Daniel Siegel, Moritz Maier, Sebastian Moeller (from left to right) want to shorten production processes in engineering. Your Elise software was developed for this purpose.
Düsseldorf The Bremen-based start-up Elise has set itself a lot of goals: the founders want to gather the knowledge of engineers and automate parts of product development. Above all, the time for designing, designing and constructing should be shortened. Investors appreciate the project. The start-up is now collecting 14.5 million euros, as the Handelsblatt learned from investor circles.
The money comes from US investor Spark. The venture capital subsidiary of BMW, iVentures, and the funds UVC, Cherry Ventures and Venture Stars are also involved. The financing is regarded as a sign of confidence in uncertain times on the markets.
Moritz Maier, one of the three founders of Elise, says: “The world of product development is dusty. For 30 years, little has moved, there is too much back and forth, too many silos, too many software programs.“
Elise’s solution is called “Connected Engineering”. It bundles the entire wealth of experience of the engineers. The project is well received by well-known companies. Among the 35 customers are companies such as Airbus, BMW, Lego or Miele.
Benjamin Erhart, partner of UVC and one of the early investors, says: “Elise stood out. It wants to change the DNA of product development.” Engineering tools that run better and faster, but only improve partial aspects of the development process, “are offered to us all the time,” explains the investor.
Engineering knowledge in an algorithm
It often takes months for a product to reach production. First it is developed, designed, constructed and then tested. If there are supply chain problems or new customer requirements, engineers redesign the product. They confer to solve the problems.
The problem is that at the stages of development, employees work separately from each other. Whether in development, construction or purchasing – special software and tools are used everywhere that come from providers such as Siemens, PTC or Dassault and cannot communicate with each other.
The Elise software is intended to change this and turn the process knowledge of engineers into an algorithm. All requirements for a component are then collected in the software and connected to rule sets.
With so-called low-code elements, for which no in-depth programming knowledge is necessary, any engineer can change parts of the program and design new designs and products with various parameters.
This could apply, for example, to components for the Airbus A320. This is being developed by the Augsburg-based aircraft supplier Premium Aerotec. With the help of the Elise software, a lot of time could be saved: certain components were completed in five days instead of two months. Klaus Kalmer, Chief Engineer at Premium Aerotec, says: “This significantly reduces development costs.“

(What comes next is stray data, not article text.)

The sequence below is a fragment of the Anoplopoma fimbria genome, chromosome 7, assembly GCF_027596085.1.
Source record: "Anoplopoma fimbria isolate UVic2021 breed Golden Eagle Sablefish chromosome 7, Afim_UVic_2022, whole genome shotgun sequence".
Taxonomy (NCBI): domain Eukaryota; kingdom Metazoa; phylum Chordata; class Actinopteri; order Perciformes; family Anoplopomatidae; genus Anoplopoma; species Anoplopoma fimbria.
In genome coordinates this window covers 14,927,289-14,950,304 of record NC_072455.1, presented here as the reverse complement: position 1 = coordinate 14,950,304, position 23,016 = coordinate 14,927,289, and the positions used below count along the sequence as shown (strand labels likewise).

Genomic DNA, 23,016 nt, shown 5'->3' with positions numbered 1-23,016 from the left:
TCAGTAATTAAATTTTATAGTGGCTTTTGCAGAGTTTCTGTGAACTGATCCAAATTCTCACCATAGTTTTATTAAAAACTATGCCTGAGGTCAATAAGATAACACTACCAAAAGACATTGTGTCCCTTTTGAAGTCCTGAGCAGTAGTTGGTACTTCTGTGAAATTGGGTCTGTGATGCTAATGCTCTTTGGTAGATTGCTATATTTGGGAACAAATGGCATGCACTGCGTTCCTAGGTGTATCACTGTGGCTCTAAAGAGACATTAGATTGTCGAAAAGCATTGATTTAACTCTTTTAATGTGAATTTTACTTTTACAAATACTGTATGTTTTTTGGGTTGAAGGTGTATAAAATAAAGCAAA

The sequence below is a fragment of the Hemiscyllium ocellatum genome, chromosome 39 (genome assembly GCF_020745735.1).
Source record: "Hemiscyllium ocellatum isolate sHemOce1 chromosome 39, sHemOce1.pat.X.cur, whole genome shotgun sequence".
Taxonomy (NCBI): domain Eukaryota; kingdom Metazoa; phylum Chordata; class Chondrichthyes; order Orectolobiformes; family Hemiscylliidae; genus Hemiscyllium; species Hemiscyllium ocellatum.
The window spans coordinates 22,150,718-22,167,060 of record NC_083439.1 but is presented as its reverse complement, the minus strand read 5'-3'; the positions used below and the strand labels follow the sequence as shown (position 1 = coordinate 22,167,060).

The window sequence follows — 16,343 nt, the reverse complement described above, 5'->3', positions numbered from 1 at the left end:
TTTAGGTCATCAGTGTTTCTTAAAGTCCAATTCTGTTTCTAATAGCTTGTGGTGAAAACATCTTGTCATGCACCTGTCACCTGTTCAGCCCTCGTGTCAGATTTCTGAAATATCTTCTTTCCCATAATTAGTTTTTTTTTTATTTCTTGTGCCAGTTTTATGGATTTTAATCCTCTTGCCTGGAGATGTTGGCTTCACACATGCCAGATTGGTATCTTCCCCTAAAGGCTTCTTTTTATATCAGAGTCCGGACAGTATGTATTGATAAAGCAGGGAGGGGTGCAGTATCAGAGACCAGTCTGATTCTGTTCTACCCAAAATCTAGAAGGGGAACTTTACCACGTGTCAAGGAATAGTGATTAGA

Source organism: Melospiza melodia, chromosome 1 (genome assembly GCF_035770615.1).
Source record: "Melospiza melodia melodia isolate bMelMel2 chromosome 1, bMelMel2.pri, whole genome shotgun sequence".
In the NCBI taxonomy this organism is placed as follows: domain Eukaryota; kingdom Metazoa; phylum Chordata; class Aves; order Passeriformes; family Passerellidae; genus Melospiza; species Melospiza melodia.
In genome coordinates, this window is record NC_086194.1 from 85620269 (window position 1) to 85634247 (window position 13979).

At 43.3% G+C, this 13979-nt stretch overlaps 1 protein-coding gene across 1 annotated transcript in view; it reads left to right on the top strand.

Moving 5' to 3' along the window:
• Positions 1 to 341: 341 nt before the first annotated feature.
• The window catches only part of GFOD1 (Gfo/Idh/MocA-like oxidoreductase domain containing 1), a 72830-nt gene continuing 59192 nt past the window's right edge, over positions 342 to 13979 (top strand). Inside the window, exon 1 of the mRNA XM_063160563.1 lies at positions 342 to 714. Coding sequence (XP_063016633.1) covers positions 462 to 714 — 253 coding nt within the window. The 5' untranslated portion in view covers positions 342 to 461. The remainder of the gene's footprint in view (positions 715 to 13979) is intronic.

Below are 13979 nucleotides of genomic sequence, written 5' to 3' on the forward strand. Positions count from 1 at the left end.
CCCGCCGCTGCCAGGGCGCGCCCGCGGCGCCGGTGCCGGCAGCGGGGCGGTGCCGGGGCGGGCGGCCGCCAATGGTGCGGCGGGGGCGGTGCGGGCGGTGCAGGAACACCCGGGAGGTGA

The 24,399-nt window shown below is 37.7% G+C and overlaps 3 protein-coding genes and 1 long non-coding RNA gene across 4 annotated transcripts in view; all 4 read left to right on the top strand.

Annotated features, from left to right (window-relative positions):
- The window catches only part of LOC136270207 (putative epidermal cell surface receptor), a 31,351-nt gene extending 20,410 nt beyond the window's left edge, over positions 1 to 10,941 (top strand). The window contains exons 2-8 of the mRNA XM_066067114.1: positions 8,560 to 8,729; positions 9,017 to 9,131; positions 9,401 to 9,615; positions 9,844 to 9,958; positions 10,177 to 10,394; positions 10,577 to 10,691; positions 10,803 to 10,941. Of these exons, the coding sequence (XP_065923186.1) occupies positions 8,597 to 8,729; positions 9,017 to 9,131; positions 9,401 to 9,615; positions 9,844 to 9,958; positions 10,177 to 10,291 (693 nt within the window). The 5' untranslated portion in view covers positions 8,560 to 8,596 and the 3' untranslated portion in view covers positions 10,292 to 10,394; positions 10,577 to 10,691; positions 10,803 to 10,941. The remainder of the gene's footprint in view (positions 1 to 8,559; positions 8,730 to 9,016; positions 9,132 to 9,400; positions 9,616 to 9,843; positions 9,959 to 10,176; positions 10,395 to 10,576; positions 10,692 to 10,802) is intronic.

But, as with any new technology, there are reservations. Some engineers are reluctant to give up their knowledge advantage. Not without reason. “Some are afraid of our software, it would automate their work away,” says Elise founder Maier. Typically, after a week or two, however, “click with the employees, then they see the potential and it spreads like wildfire in the company.“
Innovation for product development
Elise originates from a project of the Alfred Wegener Institute in Bremen. Since 2009, some employees have been researching lightweight construction and bionics, how they can reduce weight during production and generate innovation.
The team used numerous engineering tools such as CAD software or Excel spreadsheets. This should be faster and better, the four founders thought to themselves and developed their own software. in 2018 they founded Elise.
The valuation of the company has increased significantly since then. “We are convinced that sooner or later the Elise platform will be the decisive tool for engineers in their day-to-day business,” says UVC partner Erhart.
Next year, the start-up wants to expand to the USA – the largest market for software. Elise co-Boss Maier says: “The mentality there is also more in line with ours. Americans are more open to new technology, while German manufacturers are already struggling with the transition to the cloud.” Although there are fewer concerns, “but of course the software must keep what it promises”.